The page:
In June, I had the chance to talk to El Nault about her amazing safari to Rwanda and Tanzania with Ujuzi Travel and Jodi Carrigan of Zoo Atlanta. She was a delight to speak to, and had lots of wonderful insights about wildlife, culture and having a truly memorable safari. I posted most of the interview a couple weeks ago, but there wasn’t room to include all her travel tips.
At Ujuzi, I work hard to make sure that your safari is as awe-inspiring and worry-free as possible. But little decisions you make before and on your trip can also affect your experience. So this week, I’m going to share some of El’s ideas for making the most of a gorilla trek. In a future post, I’d like to share other safari tips, so please comment with your own below or on Ujuzi’s Facebook page.
El Nault of South Carolina had never considered going to see mountain gorillas in the wild until 2010, when two friends showed her photos from a trip they’d been on with Jodi Carrigan, gorilla specialist at Zoo Atlanta.
Nault laughs when she retells the conversation. “I said, ‘I want to go.’ They said, ‘But we’re not going again for five years.’ I said, ‘I still want to go!’”
She got her wish in February when she went on a trip to Rwanda and Tanzania organized by Ujuzi Travel and led by Carrigan.
During four days at Volcanoes National Park in Rwanda, Nault went on three gorilla treks with Carrigan and others in the group.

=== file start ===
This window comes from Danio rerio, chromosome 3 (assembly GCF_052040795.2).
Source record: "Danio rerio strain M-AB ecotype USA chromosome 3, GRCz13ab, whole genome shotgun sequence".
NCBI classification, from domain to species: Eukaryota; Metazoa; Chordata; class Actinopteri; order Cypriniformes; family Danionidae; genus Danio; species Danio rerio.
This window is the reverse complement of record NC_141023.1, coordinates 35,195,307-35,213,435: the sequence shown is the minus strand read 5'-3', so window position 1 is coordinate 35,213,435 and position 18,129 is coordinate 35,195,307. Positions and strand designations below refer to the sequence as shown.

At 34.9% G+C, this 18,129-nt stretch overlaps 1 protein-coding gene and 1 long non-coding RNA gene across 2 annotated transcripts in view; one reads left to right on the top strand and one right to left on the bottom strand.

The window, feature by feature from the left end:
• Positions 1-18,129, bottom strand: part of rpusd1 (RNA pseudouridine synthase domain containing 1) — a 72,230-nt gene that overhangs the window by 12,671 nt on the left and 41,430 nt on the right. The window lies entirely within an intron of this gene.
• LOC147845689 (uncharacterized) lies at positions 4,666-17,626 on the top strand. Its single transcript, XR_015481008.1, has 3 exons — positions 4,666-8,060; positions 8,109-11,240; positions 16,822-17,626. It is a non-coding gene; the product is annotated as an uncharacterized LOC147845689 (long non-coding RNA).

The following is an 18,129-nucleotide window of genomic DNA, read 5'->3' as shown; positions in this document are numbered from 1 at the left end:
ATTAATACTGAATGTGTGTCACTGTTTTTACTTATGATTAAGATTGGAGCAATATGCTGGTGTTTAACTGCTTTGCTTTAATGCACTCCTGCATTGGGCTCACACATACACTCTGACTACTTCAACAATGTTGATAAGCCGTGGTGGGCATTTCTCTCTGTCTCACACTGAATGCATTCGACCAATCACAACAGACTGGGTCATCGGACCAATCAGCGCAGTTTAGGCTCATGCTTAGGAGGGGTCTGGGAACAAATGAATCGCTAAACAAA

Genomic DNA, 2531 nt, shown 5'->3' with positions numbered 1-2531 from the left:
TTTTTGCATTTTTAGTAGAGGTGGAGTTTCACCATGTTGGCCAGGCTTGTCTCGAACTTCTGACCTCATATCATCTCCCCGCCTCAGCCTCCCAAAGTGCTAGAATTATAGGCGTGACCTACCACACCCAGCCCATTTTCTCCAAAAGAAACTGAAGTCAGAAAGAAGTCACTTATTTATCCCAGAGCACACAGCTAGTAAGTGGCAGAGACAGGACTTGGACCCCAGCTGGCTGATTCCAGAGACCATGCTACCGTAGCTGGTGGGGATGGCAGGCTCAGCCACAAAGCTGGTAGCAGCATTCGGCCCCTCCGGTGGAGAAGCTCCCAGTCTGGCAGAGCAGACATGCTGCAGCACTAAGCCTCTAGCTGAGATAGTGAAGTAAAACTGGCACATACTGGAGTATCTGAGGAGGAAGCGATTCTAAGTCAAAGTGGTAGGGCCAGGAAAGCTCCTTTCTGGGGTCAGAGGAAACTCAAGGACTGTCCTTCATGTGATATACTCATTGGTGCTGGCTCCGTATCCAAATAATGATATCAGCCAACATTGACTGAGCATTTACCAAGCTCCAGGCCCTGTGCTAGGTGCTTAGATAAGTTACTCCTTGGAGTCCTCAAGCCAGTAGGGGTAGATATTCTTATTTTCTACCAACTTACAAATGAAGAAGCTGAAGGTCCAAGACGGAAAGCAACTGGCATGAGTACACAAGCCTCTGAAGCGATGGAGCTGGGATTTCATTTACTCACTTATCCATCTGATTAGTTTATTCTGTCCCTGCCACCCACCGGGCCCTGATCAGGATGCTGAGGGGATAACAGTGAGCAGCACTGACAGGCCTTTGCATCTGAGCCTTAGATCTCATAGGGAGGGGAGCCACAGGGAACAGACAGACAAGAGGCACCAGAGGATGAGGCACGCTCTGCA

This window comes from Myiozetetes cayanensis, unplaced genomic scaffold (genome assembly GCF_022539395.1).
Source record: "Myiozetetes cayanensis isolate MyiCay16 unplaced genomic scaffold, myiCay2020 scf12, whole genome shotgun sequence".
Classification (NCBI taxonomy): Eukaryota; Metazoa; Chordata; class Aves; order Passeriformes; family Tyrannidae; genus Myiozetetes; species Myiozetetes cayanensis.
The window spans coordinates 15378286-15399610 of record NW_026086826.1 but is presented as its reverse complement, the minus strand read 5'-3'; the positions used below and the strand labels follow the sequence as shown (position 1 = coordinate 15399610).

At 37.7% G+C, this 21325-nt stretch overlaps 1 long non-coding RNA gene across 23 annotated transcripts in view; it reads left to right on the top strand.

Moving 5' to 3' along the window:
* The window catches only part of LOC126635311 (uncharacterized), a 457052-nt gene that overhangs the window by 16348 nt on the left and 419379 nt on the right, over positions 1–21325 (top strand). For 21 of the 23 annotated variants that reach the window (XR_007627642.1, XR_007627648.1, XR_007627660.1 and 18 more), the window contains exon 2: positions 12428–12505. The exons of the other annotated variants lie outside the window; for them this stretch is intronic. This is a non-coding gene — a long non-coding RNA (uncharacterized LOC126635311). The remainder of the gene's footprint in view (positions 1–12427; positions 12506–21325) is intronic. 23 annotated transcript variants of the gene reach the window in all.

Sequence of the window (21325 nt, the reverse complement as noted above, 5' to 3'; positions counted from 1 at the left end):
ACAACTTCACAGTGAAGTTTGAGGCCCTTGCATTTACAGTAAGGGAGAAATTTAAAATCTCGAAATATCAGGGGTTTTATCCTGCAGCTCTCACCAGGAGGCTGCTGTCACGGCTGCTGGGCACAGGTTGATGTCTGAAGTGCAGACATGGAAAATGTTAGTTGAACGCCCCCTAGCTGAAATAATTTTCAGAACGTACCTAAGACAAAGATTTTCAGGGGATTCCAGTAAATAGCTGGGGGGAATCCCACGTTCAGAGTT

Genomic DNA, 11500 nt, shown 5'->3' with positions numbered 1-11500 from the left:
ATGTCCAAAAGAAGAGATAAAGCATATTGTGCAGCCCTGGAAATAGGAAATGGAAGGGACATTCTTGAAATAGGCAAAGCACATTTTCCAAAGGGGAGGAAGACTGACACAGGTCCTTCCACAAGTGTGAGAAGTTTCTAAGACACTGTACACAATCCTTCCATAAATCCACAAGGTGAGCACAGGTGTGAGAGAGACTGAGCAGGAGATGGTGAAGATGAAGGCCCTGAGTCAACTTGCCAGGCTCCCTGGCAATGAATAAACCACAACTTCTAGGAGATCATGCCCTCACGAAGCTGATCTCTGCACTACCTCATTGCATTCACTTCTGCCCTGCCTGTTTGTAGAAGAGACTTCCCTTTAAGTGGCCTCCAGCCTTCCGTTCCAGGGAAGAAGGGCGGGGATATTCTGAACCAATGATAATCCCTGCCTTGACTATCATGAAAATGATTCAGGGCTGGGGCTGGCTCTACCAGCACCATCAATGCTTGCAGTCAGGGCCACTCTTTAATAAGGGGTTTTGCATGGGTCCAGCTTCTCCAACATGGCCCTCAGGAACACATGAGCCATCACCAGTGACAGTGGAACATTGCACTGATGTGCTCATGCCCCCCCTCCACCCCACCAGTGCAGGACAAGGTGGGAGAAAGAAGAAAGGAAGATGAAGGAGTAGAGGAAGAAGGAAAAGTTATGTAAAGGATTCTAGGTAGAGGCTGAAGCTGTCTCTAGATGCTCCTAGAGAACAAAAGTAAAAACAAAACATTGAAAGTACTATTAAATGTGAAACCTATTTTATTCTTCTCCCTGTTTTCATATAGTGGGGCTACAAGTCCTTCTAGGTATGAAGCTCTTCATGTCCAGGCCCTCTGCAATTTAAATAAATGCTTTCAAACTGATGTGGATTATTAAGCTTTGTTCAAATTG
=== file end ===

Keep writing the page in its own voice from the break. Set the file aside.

The first day was the most strenuous trek. Because of rain and hail, the gorilla family Nault’s group was trying to visit kept moving in search of better shelter. After several hours of walking, the humans finally caught up with their gorilla cousins.
“When we saw them … grooming and eating and just walking around us – it was almost as if my mind could not comprehend the depth of the experience,” she recalls. “‘Moving’ is not even the word. It was a profound spiritual engagement with God’s world and his creatures. It was unbelievable.”
Several gorillas approached for a closer look at their human visitors, including one curious youngster who peered over Nault’s shoulder as a friend took a photo (above). “We felt really integrated into the [gorilla] community, and we abided by their rules and customs of courtesy with no loud noises, no flash, and getting out of the way if they were trying to get through. … There was a sense of being at peace together.”